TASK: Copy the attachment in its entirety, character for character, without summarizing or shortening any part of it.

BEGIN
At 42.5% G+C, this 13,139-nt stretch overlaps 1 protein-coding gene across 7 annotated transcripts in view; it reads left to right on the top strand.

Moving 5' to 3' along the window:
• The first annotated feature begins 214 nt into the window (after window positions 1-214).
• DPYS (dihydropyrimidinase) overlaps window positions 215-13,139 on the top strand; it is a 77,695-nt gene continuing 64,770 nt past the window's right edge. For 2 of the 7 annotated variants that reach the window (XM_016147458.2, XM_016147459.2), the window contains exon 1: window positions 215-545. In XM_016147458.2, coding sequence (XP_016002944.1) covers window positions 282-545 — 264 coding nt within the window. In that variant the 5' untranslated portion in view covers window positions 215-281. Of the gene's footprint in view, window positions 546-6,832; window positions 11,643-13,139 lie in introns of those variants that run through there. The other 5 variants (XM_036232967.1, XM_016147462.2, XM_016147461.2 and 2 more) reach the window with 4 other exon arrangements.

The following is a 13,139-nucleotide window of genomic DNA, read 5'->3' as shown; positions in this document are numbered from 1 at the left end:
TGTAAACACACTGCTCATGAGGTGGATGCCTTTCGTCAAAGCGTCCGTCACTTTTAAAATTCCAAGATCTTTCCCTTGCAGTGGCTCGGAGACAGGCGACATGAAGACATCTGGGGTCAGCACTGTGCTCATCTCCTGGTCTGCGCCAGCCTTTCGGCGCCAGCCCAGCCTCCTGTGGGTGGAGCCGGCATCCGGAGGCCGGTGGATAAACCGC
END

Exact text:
At 42.5% G+C, this 13,139-nt stretch overlaps 1 protein-coding gene across 7 annotated transcripts in view; it reads left to right on the top strand.

Moving 5' to 3' along the window:
• The first annotated feature begins 214 nt into the window (after window positions 1-214).
• DPYS (dihydropyrimidinase) overlaps window positions 215-13,139 on the top strand; it is a 77,695-nt gene continuing 64,770 nt past the window's right edge. For 2 of the 7 annotated variants that reach the window (XM_016147458.2, XM_016147459.2), the window contains exon 1: window positions 215-545. In XM_016147458.2, coding sequence (XP_016002944.1) covers window positions 282-545 — 264 coding nt within the window. In that variant the 5' untranslated portion in view covers window positions 215-281. Of the gene's footprint in view, window positions 546-6,832; window positions 11,643-13,139 lie in introns of those variants that run through there. The other 5 variants (XM_036232967.1, XM_016147462.2, XM_016147461.2 and 2 more) reach the window with 4 other exon arrangements.

The following is a 13,139-nucleotide window of genomic DNA, read 5'->3' as shown; positions in this document are numbered from 1 at the left end:
TGTAAACACACTGCTCATGAGGTGGATGCCTTTCGTCAAAGCGTCCGTCACTTTTAAAATTCCAAGATCTTTCCCTTGCAGTGGCTCGGAGACAGGCGACATGAAGACATCTGGGGTCAGCACTGTGCTCATCTCCTGGTCTGCGCCAGCCTTTCGGCGCCAGCCCAGCCTCCTGTGGGTGGAGCCGGCATCCGGAGGCCGGTGGATAAACCGC